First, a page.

When Adam Berger, 29, who has Type 1 diabetes, decided to get a sandwich from a deli, he first ran it by his mobile application ezbds, which he launched in Stamford two years ago.
The app told him that in the past when he’d eaten that particular sandwich from the same deli, he hadn’t experienced glucose spikes. “So I decided to stick with it,” Berger said. “An hour later when ezbds reminded me to check, my glucose was 123.”
That’s a good number according to the American Diabetes Association (ADA), which suggests a target of less than 180 mg/dL an hour or two after beginning a meal for adults with diabetes.
“By tracking what they eat, people can identify how certain foods affect their blood sugar,” said Nancy Salem, coordinator of the Diabetes Education Program at Danbury Hospital. “Apps have made it a lot easier for patients to make better choices.”
Berger’s ezbds LLC is among a handful of Connecticut startups with diabetes apps competing in a market cluttered with more than 165,000 health apps, according to the Danbury-based IMS Institute for Healthcare Informatics.
But adaptation remains a challenge. The September 2015 IMS study found that 40 percent of apps had less than 5,000 downloads.
“It’s very difficult,” Berger said. “There’s resistance to new technology.” Even though ezbds is downloadable for free, it has just 1,200 users to date.
The new players have limited product differentiation and are vying for marketshare with established apps such as dLife’s Diabetes Companion, Glucose Buddy from SkyHealth, iDiabetes from iHealth Ventures, Track3 from Coheso, GoMeals from Sanofi-Aventis, and One Drop from Informed Data Systems. Some apps are downloadable at no cost, but others are priced from $2.99 for iDiabetes to $5.99 for Track3.
The use of smartphone apps to manage diabetes is part of the conversation that many doctors are having with their patients. Doctors say that self-management drives better health outcomes and apps enable accountability.
“A good diabetes app helps patients track their numbers—blood glucose readings, carbs, calories and weight. Some even let you map your emotions, stress, and sleep,” said Dr. Yi-Hao Yu, director of endocrinology at Greenwich Hospital’s Center for Behavioral and Nutritional Health.
Bunny Kasper, 73, of Hamden credits the Dexcom’s Share app with saving her life. She was asleep when the app notified her son in Massachusetts in the middle of the night that she was experiencing a hypoglycemic episode.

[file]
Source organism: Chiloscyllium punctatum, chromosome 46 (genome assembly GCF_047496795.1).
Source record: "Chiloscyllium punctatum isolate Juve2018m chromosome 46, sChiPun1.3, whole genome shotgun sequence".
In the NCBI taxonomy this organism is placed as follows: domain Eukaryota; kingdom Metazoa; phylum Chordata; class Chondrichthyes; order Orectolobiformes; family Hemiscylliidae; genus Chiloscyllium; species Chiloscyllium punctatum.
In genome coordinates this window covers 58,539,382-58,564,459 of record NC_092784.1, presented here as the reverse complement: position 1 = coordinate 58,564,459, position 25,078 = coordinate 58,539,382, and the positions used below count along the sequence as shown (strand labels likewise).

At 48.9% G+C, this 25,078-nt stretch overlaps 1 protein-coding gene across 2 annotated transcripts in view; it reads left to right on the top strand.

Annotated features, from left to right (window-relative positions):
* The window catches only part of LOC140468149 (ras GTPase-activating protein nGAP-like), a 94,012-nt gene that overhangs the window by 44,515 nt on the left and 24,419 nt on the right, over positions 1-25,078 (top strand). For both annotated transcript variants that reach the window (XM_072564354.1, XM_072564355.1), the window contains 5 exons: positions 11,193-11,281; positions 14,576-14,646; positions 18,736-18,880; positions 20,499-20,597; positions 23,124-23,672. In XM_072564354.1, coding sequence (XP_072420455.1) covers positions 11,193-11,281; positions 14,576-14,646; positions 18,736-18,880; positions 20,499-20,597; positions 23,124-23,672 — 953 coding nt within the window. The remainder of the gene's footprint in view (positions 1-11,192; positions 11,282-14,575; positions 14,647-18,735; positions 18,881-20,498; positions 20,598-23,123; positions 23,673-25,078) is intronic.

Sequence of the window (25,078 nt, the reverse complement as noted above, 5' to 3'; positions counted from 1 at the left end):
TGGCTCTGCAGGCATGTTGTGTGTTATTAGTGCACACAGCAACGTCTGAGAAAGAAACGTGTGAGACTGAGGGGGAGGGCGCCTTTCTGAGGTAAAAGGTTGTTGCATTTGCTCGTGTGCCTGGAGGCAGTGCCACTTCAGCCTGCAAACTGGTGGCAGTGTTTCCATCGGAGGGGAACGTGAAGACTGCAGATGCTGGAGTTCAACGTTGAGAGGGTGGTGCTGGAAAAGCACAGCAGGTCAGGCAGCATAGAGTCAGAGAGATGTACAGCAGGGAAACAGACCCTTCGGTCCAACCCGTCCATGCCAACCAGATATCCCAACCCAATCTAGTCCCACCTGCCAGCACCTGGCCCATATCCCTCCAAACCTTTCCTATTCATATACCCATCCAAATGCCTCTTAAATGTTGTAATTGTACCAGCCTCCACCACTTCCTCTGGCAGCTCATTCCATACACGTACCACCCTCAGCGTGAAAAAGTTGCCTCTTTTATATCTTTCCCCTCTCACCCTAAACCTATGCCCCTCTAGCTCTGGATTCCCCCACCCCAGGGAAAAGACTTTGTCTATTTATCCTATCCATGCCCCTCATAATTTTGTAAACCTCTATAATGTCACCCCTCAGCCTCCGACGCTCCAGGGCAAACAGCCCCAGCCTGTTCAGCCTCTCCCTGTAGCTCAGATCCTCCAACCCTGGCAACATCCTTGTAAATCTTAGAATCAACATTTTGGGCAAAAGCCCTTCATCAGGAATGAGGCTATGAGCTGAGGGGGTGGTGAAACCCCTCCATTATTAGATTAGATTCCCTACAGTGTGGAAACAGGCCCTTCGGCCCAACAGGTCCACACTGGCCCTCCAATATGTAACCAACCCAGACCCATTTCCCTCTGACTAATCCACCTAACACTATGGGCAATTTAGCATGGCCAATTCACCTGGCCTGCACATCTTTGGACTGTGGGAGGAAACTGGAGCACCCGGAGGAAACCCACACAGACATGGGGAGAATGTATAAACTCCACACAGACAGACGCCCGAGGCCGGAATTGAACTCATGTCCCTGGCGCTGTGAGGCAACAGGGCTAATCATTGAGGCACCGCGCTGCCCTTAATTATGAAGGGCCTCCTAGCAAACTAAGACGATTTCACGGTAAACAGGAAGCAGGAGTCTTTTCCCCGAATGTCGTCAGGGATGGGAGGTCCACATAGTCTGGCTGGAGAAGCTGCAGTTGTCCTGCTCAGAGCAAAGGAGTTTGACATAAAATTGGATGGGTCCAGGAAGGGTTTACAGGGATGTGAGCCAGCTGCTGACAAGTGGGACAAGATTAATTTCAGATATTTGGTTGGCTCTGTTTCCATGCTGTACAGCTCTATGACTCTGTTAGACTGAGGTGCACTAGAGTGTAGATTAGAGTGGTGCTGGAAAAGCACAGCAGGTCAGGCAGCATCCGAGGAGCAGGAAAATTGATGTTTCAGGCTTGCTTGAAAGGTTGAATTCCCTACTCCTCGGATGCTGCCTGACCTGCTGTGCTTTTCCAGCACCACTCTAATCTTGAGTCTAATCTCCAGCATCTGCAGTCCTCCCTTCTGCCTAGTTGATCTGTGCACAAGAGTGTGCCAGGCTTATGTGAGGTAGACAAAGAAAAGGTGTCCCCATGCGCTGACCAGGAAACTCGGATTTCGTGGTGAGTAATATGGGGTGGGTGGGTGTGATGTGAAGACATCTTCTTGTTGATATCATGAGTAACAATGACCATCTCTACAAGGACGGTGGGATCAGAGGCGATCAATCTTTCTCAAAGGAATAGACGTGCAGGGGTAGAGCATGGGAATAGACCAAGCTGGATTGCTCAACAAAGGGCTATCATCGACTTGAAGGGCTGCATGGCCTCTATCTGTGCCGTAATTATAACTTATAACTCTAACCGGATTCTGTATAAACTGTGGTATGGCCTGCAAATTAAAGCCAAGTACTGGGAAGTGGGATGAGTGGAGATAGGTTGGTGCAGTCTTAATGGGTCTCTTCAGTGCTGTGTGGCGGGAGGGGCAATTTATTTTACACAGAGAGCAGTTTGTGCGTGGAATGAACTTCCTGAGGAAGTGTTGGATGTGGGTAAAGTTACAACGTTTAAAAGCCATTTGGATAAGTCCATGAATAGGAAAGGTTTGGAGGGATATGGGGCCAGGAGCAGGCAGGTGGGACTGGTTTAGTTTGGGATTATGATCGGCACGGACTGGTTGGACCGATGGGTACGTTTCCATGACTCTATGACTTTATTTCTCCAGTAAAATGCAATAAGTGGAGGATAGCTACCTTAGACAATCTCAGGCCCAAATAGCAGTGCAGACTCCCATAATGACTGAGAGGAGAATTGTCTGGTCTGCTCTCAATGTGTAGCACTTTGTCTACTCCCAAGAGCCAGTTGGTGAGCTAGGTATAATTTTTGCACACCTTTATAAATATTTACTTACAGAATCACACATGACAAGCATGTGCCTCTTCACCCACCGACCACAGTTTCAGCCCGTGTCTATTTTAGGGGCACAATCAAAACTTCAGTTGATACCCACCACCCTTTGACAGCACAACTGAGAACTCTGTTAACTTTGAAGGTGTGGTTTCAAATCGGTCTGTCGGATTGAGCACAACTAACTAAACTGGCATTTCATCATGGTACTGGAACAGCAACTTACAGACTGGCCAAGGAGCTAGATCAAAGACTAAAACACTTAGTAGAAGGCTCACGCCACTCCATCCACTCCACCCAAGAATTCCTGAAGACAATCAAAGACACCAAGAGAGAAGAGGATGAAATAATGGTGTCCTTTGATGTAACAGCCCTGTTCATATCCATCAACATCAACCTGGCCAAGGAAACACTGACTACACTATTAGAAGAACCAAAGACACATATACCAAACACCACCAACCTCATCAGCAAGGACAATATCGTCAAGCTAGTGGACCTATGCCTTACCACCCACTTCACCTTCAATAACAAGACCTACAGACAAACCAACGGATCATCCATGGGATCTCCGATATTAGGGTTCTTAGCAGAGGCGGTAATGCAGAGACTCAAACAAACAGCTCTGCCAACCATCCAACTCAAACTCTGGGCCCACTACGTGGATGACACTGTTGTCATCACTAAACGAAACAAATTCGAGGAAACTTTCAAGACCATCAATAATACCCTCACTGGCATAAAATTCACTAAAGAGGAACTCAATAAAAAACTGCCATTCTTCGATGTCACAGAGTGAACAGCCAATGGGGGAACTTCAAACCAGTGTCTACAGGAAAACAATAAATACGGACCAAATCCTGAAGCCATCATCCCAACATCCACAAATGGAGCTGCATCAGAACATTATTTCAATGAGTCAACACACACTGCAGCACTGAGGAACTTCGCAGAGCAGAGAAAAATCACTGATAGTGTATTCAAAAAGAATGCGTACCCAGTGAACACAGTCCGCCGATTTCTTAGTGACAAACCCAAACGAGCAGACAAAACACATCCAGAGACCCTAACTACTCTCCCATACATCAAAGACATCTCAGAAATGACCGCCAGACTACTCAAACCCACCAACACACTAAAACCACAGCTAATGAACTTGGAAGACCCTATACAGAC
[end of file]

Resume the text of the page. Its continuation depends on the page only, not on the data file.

“I was almost semiconscious when my son got the alert,” Kasper said.
At Saint Francis Hospital and Medical Center in Hartford, health care providers help patients choose the best app. “The average patient doesn’t have the know-how to find the right app,” said Dr. Latha Dulipsingh, director of the Center for Diabetes and Metabolic Care at Saint Francis. “Most of my patients’ app data is reviewed by the diabetes educator. We [doctors] make a lot of medication changes based on patterns we see.”
Educators at Dulipsingh’s center, one of 11 facilities statewide to offer the Centers for Disease Control and Prevention-recognized National Diabetes Prevention Program, suggest apps as an additional tool.
About 250,000 adults (8.9 percent) in Connecticut have been diagnosed with diabetes, according to the state Department of Public Health’s 2016 report. More than 83,000 adults have prediabetes.
And diabetes is an expensive disease to treat. According to latest data from the ADA, diabetes cost Connecticut an estimated $2.92 billion in 2012. A single injectable drug, Lantus Solostar, priced at $395 for a five-pack, is among the 10 most prescribed drugs in the HUSKY Health program.
Companies claim apps enable better self-management and thereby help lower health care costs through reduced hospitalization and emergency care.
According to a February 2014 study published in US Endocrinology, just one smartphone app alone, from Massachusetts-based Telcare Inc., helped drive a reduction of $3,300 in annual health care costs among employees with diabetes.
Despite opportunities, app makers are struggling. New Haven-based Applivate LLC has exited the business after turning over to Tolland-based Loon Medical Inc. the ShugaTrak app, which transfers blood glucose measurements from the glucose meter to a secure database for review by medical professionals. Plans are underway to expand the rebranded SensaCare’s connectivity with a wider range of glucometers, and link it to other parameters that impact diabetes, such as weight.
“We’re starting our first clinical study to track blood glucose levels,” said Joel Douglas, chief technology officer for Loon Medical. “Hospitals want data to prevent readmissions as they get penalized by Medicare for too many readmissions within 30 days. We’ll provide them with graphs and hundreds of readings.”
This fall BetweenMD LLC in Farmington is set to launch its diabetes app that can be connected to any Bluetooth-enabled device. The market? Self-insured employers seeking to cut medical costs for their diabetic employees. “Costs [of employee medical expenses to a company] can run on average about $10,000 a year,” said Andy Quinn, co-founder. “I’m also to looking to partner with companies that have connections with doctors.”
Biorasis Inc. of Storrs is developing an app to run its grain-sized implantable glucose sensor wirelessly and to collect and store data. “Biorasis is testing the system on the International Space Station, where the absence of gravity allows us to study sensor accuracy,” said Ilze Krisst, chief operating officer.
C-HIT is hosting a free community forum on diabetes from 5:00 to 7:30 pm on Thursday, September 29 at the Lyceum, 227 Lawrence Street in Hartford. This story was reported under a partnership with the Connecticut Health I-Team (c-hit.org).